From this autumn, TUT’s Bachelor’s Degree Programmes and TAMK’s engineering programmes will have some 80 ECTS credits of common courses.
From this autumn, TUT’s Bachelor’s Degree Programmes and TAMK’s engineering programmes will have some 80 ECTS credits of common courses. The courses have similar contents and learning outcomes and consist of introductory studies in construction and other major subjects.
Teaching co-operation means that the teachers responsible for the same subjects actively liaise with each other and plan the curriculum together. However, students will still continue to study on their own campuses.
“We have known each other for a long time – which is a definite advantage – and have previous experience about educational co-operation. It will help us make the most of our limited resources,” says Jouko Lähteenmäki, head of degree programme from TAMK.
In 2019, educational co-operation will also extend to other fields of study. In addition, there are plans to develop the laboratories of construction by taking into account the needs of both higher education institutions.
The Construction Laboratories, built by TAMK a few years ago, were mainly designed for practical training, whereas TUT offers excellent opportunities for more theoretical studies.
“I hope that teaching co-operation will increase in the future, which would mean intensifying our operations while the lecturers’ expertise would also serve us better than before,” says Matti Pentti, director of the Civil Engineering Laboratory at TUT.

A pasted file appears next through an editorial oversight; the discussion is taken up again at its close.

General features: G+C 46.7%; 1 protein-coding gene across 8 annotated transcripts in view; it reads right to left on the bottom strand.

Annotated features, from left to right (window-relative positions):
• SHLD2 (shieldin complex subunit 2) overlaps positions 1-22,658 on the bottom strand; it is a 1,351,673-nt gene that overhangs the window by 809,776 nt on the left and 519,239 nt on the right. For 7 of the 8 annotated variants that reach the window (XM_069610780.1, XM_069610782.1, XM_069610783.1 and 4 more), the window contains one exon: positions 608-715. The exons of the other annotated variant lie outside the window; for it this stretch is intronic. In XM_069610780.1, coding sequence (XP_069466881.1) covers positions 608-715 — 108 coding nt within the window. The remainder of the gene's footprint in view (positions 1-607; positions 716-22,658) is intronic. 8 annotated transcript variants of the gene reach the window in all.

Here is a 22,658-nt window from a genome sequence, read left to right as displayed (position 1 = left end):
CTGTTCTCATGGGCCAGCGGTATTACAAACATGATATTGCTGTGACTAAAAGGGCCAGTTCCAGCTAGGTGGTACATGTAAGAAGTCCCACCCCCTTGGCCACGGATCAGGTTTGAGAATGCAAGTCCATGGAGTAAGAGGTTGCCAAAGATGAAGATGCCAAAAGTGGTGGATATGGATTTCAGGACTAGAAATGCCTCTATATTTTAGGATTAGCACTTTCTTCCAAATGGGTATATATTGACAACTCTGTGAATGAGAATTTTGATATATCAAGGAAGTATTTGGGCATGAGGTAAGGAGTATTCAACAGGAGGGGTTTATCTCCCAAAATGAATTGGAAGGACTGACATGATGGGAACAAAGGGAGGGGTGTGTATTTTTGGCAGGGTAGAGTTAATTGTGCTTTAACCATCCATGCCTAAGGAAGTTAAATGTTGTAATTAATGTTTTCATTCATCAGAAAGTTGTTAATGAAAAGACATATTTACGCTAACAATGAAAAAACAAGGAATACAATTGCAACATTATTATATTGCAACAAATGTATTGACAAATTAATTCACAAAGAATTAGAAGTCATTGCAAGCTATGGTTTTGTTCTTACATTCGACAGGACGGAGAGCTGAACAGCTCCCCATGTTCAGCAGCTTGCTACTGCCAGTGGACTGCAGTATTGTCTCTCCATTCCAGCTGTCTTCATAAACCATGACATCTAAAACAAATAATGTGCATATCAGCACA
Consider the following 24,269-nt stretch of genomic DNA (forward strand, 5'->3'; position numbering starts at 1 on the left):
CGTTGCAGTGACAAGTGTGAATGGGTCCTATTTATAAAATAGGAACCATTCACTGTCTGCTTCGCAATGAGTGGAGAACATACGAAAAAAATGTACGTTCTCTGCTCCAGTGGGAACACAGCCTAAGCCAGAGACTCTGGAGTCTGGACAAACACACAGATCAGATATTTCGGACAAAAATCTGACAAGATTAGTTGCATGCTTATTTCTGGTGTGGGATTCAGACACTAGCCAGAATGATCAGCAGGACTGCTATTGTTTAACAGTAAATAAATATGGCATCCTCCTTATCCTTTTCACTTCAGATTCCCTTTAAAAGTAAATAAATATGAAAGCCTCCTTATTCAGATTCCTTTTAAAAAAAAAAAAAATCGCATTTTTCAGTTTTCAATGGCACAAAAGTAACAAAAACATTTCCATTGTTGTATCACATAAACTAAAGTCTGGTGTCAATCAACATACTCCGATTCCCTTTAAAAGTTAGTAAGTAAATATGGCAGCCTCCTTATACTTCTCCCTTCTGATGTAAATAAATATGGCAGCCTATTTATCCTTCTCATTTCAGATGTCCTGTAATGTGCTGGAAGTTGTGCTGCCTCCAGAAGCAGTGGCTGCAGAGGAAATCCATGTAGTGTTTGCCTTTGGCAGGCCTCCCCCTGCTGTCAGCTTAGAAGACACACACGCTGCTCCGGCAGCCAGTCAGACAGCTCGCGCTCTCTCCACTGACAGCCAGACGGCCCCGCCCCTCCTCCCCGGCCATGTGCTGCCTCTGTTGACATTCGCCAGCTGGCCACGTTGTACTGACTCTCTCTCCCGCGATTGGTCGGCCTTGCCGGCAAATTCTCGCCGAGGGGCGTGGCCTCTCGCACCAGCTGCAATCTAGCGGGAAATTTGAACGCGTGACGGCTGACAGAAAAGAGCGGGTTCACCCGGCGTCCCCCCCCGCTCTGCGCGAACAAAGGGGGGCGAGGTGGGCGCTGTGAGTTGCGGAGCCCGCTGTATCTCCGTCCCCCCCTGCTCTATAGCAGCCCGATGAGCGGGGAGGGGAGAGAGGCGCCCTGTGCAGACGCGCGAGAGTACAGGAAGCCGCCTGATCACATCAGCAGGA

Educational co-operation takes into account the different pedagogical requirements and goals of the university and UAS. At TAMK, the main objective of studies is to teach professional skills, and TUT’s Bachelor’s studies prepare for further study.
“The main difference between the two is that we have a deeper understanding of the fundamentals of mathematics and natural sciences at TUT,” Pentti says.
Both institutions are planning to have flexible studies so that students in different life situations may earn their degrees within the target time.
“The main objective of a university of applied sciences is to provide skilled and motivated professionals for a variety of practical jobs in the construction sector. And for some students, a university degree will naturally become easier, if they have already learned many of the skills in accordance with mutually agreed principles,” says Markku Lahtinen, President of TAMK.
This autumn, Teemu Huhtala and Niko Karinen started degree programmes in construction and infrastructure at TAMK. Both had first earned a vocational degree, after which they had gradually started to contemplate the idea of higher education.
“I studied construction at a vocational college. I also worked at building sites, which gave me the idea to continue my studies,” Huhtala says.
After vocational college, Karinen decided to test his luck in entrance examinations. He says that further training will provide better employment prospects in the future.
“I just wanted to see whether I could get in. The studies will help me to earn more money in the future,” Karinen says.
In the everyday life of students, educational co-operation does not make a noticeable difference, but students think that the increasing co-operation also serves their interests. Flexibility helps students to plan their studies.
Anja Salo, lecturer of physics and study counsellor at TAMK, has not yet seen many signs of the co-operation between the two higher education institutions.
“The educational co-operation has emerged in study planning. I have counselled students about education provision at both universities. Students seem to be more aware of their options than before,” Salo says.
Text: Jaakko Kinnunen
Picture: Jonne Renvall